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Europe 2011

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Europe 2011 - Page Text Content

S: EUROPE 2011

BC: Europe 2011 - Itinerary Day 1 - April 20, 2011 - London, England Day 2 - April 21, 2011 - London, England Day 3 - April 22, 2011 - London, Stonehenge, Bath & Bristol, England Day 4 - April 23, 2011 - Liverpool & York, England Day 5 - April 24, 2011 - Windermere, Keswick, & Lake District, England Day 6 - April 25, 2011 - Gretna Green, Scotland, Hadrian's Wall, England & Edinburgh, Scotland Day 7 - April 26, 2011 - Arthur's Seat in Holyrod Park & Edinburgh, Scotland Day 8 - April 27, 2011 - St Andrews & Highlands, Scotland Day 9 - April 28, 2011 - Loch Ness & Highlands, Scotland Day 10 - April 29, 2011 - Highlands, Stirling Castle, & Glasgow, Sctoland Day 11 - April 30, 2011 - Dublin, Ireland Day 12 - May 1, 2011 - Belfast, Giant's Causeway, Derry, N Ireland Day 13 - May 2, 2011 - Galway, Ireland Day 14 - May 3, 2011 - Aran Islands, Ireland Day 15 - May 4, 2011 - Cliffs of Moher, Blarney Castle & Cork, Ireland Day 16 - May 5, 2011 - Cobh, Rock of Cashel, & Kilkenny, Ireland Day 17 - May 6, 2011 - Guinness Storehouse & Dublin, Ireland Day 18 - May 7, 2011 - Llanfairpwllgwyngyllgogerychwyrndrobwllllantysiliogogogoch, Wales & London, England By: Jennifer Elliott

FC: Europe 2011 | Scotland | England | Ireland Rep. | N. Ireland

1: London England | Let the Adventure Begin

2: May God Grant To The Living - Grace To The Departed - Rest To The Church & The World - Peace and Concord And To Us Sinners Eternal Life | Westminster Abbey c.1090 | DAY 1

3: Victoria Tower, 1858 | Big Ben, 1858 | The Palace of Westminster, also known as the Houses of Parliament

4: Classic London Icons | London Eye | The National Gallery, London | Nelson's Column, Trafalgar Square | Horse Guard, London | London Eye

5: Tate Modern Museum | Millennium Bridge leading to St. Paul's Cathedral | Golden Jubilee Bridge

6: St James Park | London's Underground a.k.a the tube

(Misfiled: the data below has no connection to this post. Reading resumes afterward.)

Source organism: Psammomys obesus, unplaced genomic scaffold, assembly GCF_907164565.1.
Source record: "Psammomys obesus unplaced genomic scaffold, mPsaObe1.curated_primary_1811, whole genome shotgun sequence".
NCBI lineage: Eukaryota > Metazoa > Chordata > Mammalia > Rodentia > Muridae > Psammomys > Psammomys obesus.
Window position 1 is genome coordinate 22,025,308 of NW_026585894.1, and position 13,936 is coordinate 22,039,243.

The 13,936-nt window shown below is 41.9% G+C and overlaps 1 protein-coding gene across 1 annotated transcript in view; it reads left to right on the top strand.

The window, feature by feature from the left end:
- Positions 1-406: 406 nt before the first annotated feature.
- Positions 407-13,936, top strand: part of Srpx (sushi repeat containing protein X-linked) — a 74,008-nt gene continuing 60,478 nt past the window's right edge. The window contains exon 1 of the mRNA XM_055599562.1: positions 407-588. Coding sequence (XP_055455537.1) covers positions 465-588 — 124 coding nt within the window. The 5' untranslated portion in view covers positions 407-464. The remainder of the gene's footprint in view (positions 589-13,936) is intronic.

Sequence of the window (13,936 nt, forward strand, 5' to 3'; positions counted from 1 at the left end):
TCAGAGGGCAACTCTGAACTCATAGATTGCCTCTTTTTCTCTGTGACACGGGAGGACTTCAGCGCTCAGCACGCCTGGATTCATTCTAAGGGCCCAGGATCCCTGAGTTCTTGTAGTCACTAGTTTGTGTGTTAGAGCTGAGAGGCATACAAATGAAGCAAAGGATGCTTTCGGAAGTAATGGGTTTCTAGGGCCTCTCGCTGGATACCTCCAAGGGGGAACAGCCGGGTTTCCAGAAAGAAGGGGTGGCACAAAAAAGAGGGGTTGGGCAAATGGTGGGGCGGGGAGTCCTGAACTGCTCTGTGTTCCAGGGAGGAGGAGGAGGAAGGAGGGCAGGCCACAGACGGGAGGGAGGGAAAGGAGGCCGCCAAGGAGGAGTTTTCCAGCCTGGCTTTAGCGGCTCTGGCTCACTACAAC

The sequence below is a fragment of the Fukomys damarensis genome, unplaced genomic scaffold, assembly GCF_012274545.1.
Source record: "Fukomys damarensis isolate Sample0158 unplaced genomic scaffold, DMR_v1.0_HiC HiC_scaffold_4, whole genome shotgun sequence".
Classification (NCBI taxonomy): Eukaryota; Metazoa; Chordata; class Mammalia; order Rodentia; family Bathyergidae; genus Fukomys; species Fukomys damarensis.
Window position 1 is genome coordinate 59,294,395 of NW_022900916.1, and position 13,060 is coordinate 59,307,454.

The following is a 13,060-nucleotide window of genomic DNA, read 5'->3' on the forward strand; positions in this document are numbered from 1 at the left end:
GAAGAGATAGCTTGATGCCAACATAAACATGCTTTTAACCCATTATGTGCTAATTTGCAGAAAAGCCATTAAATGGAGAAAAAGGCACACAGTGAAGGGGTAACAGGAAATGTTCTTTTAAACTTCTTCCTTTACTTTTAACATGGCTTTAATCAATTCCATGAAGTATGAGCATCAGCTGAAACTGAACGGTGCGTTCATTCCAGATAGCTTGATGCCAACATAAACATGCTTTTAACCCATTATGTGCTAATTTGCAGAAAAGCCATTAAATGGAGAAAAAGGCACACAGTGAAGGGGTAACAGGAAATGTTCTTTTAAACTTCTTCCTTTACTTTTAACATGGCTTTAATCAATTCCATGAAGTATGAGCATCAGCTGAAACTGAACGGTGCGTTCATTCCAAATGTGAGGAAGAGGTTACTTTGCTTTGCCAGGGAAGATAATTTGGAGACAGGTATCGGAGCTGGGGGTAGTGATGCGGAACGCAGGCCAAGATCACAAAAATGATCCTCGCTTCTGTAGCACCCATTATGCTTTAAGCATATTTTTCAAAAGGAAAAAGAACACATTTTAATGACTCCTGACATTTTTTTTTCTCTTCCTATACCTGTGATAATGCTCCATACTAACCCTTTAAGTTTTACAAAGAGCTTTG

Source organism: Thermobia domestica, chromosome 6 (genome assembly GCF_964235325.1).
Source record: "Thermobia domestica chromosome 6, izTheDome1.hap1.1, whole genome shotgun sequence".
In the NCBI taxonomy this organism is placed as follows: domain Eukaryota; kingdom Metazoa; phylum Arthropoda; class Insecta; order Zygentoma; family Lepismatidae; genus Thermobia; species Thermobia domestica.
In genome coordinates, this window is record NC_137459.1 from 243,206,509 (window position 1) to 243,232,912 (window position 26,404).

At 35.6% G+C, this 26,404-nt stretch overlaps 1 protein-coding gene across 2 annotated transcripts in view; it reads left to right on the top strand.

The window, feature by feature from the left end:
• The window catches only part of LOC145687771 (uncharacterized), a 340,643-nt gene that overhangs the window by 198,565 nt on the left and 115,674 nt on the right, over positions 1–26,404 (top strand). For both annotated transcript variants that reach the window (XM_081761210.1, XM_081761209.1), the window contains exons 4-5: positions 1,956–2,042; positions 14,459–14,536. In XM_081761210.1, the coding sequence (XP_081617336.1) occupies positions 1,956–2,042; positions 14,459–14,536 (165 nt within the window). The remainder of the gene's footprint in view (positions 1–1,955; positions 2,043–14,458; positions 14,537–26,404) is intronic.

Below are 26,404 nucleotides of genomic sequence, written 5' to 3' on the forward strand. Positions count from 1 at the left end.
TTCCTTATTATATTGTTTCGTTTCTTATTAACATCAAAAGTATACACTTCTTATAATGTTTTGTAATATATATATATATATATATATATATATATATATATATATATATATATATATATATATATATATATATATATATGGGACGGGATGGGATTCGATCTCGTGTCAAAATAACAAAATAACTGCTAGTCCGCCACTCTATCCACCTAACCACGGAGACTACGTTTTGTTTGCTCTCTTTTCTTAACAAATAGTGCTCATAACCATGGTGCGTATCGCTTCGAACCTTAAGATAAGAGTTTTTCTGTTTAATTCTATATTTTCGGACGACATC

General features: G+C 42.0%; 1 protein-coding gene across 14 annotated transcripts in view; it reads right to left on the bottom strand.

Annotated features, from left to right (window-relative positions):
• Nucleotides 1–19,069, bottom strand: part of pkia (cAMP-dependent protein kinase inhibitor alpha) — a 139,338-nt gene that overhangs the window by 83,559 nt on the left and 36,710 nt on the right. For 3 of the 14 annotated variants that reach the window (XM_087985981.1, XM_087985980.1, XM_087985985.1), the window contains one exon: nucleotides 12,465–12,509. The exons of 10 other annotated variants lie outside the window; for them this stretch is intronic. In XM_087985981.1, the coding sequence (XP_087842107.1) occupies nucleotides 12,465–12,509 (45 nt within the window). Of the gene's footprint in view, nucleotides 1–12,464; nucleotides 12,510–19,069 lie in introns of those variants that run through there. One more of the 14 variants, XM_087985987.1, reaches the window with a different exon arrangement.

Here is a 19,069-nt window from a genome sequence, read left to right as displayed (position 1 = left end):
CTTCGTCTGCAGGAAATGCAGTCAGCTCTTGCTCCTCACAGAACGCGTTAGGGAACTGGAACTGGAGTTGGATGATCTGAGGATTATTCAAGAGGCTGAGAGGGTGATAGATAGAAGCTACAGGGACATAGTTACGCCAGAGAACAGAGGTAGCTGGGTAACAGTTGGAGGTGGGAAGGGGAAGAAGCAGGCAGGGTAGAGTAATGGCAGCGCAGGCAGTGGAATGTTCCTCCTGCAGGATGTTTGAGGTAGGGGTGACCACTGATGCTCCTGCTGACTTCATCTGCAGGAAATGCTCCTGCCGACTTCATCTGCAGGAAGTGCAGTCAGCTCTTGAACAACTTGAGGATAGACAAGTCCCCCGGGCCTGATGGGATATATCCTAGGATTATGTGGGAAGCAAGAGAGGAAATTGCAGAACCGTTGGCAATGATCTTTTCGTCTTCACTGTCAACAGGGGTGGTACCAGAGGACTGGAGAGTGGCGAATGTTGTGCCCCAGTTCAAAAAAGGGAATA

7: The Royal Mews 1820 | Buckingham Palace 1705 | DAY 2

8: The Whispering Dome St. Paul's Cathedral 1675-1710 | Tower Bridge over the River Thames c.1894

9: Hamley's Toy Store London, England | Oxford Street | Picadilly Circus

10: St Thomas' Tower c.1279 | The White Tower c.1078 | Waterloo Barracks c.1845 where The Royal Jewels are housed | Royal Guard

11: The White Tower built by William the Conqueror | The White Tower | Yeoman aka Beefeater

12: DAY 3

13: Stonehenge, England c.2600 BC

16: Bath Abbey church founded in 1499 | Cornish Pasty, a tradition not to be missed

17: Roman Baths | Britain's only hot spring, was discovered in 836 BC, the Romans built a magnificent temple and bathing complex that still flows with natural hot water.

18: St Mary Radcliffe Church, Bristol England Constructed between the 12th & 15th centuries | On Good Friday 11 April 1941 this tramline was thrown over the adjoining houses by a high explosive bomb which fell on Radcliffe Hill. It is left to remind us how narrowly the church escaped destruction in the war 1939-1945. I felt it was moving that we were here on Good Friday 70 years later

19: Liverpool, England Home of the Beatles | DAY 4

20: The Old Stone Walls of York, England | Monk Bar / Monkgate this four-story gatehouse is the tallest and most elaborate of the four gates, and was built in the early 14th century. | Monk Bar

21: York Minster & A Map of The Old City of York, England | The Nave of York Minster York Minster is a Gothic cathedral in York, England and is one of the largest of its kind in Northern Europe. c1250

22: "The Shambles" Europe's best preserved medieval street. York, England | Overhanging timber-framed buildings project out over the lane in their upper stories, as if trying to meet their neighbours across the alley. | Some of these buildings date back as far as the fourteenth century. As recently as 1872 there were twenty-five butchers' shops in the street but now there are none.

23: Lake Windermere, England | DAY 5 | Windermere is the largest natural lake in England. It has been one of the country's most popular places for holidays and summer homes since 1847

24: Keswick Activity Centre, High Ropes Course Keswick, Egland

25: Castlerigg Stone Circle Keswick, Egland c.3000 BC

26: Goodbye | England | DAY 6

27: Hello Scotland!!! | Hairy Coos

28: Gretna Green, Scotland | For over 250 years, young lovers have made their way to Gretna Green, where they get married in a hurry under Scotland's lenient marriage laws. Many tales recall lovers arriving in Gretna Green after days on the road, with an angry father in hot pursuit, trying to intercept the couple before the marriage could take place.

29: Hadrian's Wall, England Hadrian's Wall was built, beginning in 122 AD, to keep Roman Britain safe from hostile attacks from the Picts. It was the northernmost boundary of the Roman empire until early in the fifth century. The wall, stretching from the North Sea to the Irish Sea, was 80 Roman miles long, 8-10 feet wide, and 15 feet high.

30: The Elliots have existed as a Clan with a recognized Chief at least from the time of King Robert the Bruce (1306-1329) to the present day. | The Famous Scottish Haggis Haggis is a dish containing sheep's 'pluck' (heart, liver and lungs), minced with onion, oatmeal, suet, spices, and salt, mixed with stock, and traditionally simmered in the animal's stomach for approximately three hours. Most modern commercial haggis is prepared in a casing rather than an actual stomach

31: View across Edinburgh. Edinburgh Castle with Arthur's Seat in the Back Ground Edinburgh, Scotland | DAY 7

32: Sunrise from Arthur's Seat, Edinburgh, Scotland